Food Photography Tip of the Week |6|
How do you capture steam in photos?
Things are gettin’ hot over here today with a little bit of steam action. Have you ever wanted to learn how to capture those pretty clouds of steam coming from your mug of coffee or bowl of soup? It’s actually pretty simple!
Steps to capturing steam:
- Keep your shutter at a minimum of 1/200 to capture the movement of the steam without being too blurred. The faster your shutter the more detailed the steam will be.
- Set up the shot exactly how you want it before placing the hot liquid in the mug/bowl/etc. Take a few test shots to make sure you like the styling.
- Use a tripod. Even though you’re shooting with a high shutter speed with less chance for an out of focus image, I find it very helpful to use a tripod. It will allow you to fully set up the shot before you take it. You’ll have to work quickly to capture the steam and not having to hold the camera will make your job easier.
- Use side-light and a dark, contrasting background. This will make the steam pop in the photo.
- Or, use back-light and shoot on a dark surface if you want the steam to have a softer, creamier feel.
Simple as that! And I have a super easy method to practice this trick which you’ll see below.
I really had to crank the ISO to get these photos properly exposed with a high shutter speed.
Above // ISO: 1250 SS: 1/400 f: 3.2
Below // ISO: 1250 SS: 1/800 f: 1.8
The main difference between the two images is the sharpness of the steam and mug. The photo below is much more wide open [smaller f-stop], causing the steam to have a bit more of a hazy, out of focus appearance.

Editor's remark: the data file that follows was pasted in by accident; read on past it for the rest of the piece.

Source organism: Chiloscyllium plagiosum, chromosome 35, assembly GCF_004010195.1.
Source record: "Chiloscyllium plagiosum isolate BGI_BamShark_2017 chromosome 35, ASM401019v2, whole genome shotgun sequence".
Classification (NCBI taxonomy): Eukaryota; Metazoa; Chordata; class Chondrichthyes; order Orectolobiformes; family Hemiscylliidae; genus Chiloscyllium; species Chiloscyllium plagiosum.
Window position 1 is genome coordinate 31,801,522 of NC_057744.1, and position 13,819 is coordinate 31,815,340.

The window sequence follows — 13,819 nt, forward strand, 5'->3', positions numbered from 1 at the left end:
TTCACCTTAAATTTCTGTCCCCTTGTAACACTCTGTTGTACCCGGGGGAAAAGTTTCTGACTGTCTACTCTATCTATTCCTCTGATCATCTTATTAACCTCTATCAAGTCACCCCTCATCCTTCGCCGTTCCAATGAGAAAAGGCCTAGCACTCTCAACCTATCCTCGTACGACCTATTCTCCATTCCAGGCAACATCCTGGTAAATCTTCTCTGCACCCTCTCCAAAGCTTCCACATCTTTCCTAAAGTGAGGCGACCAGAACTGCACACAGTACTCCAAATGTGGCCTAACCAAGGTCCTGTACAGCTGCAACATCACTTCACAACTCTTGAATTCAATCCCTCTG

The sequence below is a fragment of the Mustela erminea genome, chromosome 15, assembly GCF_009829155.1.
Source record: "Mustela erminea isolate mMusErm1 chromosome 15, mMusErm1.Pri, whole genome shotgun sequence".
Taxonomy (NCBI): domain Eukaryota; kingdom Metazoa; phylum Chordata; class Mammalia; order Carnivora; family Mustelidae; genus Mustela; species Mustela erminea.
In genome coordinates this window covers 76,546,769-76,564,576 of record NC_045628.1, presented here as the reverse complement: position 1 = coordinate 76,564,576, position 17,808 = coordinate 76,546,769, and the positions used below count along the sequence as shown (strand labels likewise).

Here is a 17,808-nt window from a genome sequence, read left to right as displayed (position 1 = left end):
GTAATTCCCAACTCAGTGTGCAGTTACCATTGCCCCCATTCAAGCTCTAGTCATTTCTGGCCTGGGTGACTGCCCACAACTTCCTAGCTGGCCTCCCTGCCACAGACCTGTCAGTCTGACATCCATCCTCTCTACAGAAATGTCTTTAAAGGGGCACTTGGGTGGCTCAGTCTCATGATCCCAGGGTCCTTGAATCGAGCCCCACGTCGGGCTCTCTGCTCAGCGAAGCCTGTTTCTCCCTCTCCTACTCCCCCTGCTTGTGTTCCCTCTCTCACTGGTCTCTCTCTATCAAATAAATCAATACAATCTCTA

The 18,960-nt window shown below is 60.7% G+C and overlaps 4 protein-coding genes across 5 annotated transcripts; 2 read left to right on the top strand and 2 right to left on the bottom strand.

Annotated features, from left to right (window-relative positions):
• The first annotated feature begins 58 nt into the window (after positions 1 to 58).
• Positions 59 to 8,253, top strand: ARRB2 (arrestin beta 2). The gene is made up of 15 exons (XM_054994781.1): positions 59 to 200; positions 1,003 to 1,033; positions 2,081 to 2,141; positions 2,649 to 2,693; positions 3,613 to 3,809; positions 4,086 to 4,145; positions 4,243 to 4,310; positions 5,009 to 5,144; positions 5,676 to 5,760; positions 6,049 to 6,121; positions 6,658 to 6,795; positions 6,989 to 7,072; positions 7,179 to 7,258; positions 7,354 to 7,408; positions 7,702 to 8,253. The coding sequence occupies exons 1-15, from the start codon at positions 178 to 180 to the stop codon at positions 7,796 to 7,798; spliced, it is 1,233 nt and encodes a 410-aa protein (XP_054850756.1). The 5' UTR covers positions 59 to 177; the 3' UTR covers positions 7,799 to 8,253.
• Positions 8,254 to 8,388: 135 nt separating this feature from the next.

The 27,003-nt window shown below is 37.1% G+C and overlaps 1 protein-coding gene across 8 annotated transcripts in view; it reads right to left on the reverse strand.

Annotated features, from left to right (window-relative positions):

You’ll also notice the shutter speed was much faster in the image below. You would think with a shutter that high it would capture more detail but it still is quite hazy due to the wide f-stop of 1.8. If the shutter speed would have been slowed down to 1/200 it would have had an even blurrier look. But here, the main reason for the blur was the shallow depth of field.
Let’s do a quick aperture/f-stop review for a moment:
- the smaller the f-stop -> the wider the opening -> the narrower the depth of field -> less in focus
- the larger the f-stop ->the tighter the opening -> the wider the depth of field –> more in focus
It can be confusing because the phrase “wide open” refers to a small f-stop number and not a wider depth of field.
To practice steam photography:
Boil a pot of water and keep it boiling during this exercise. Grab a mug or whatever you want the liquid to steam from. Get your tripod, camera, and steam set while you’re waiting for the water to boil. Add boiling water to your mug and start shooting. Replace the water when the steam starts to dissipate. Test different shutter speeds and apertures then note the difference between the settings and how the photos look when you bring them in for editing.
What not to do:
Using a white [or lightly colored] background with side-light does not get the job done. You can see the steam creeping out at the very top of the mug and then it disappears into the white abyss.
And now for a little backlit action. I have light coming in from behind the mug and to the left of the mug. I originally had a black board blocking the light to the left but much preferred the image with light coming from both angles.
This approach has a more real-life quality to it and doesn’t feel as staged. I kept the depth of field very shallow to produce a super soft image.
ISO: 640 SS: 1/400 f: 1.8
I just love the soft, milky quality of the steam.
ISO: 1250 SS: 1/800 f:2.0
And zoomed out just a bit I gently blew towards the hot water as the steam was starting to die and it gave a brief burst of steam.
I imagine if you actually had coffee or a dark liquid in the mug the steam would show up even stronger.
ISO: 1250 SS: 1/800 f:2.0
It’s definitely something I need to keep practicing and not just in the moment when I’m making and photographing a recipe. I always get frazzled when experimenting during a photo shoot where I actually need the photos to come out.
Have you mastered the steam photography technique or have any other tips to add?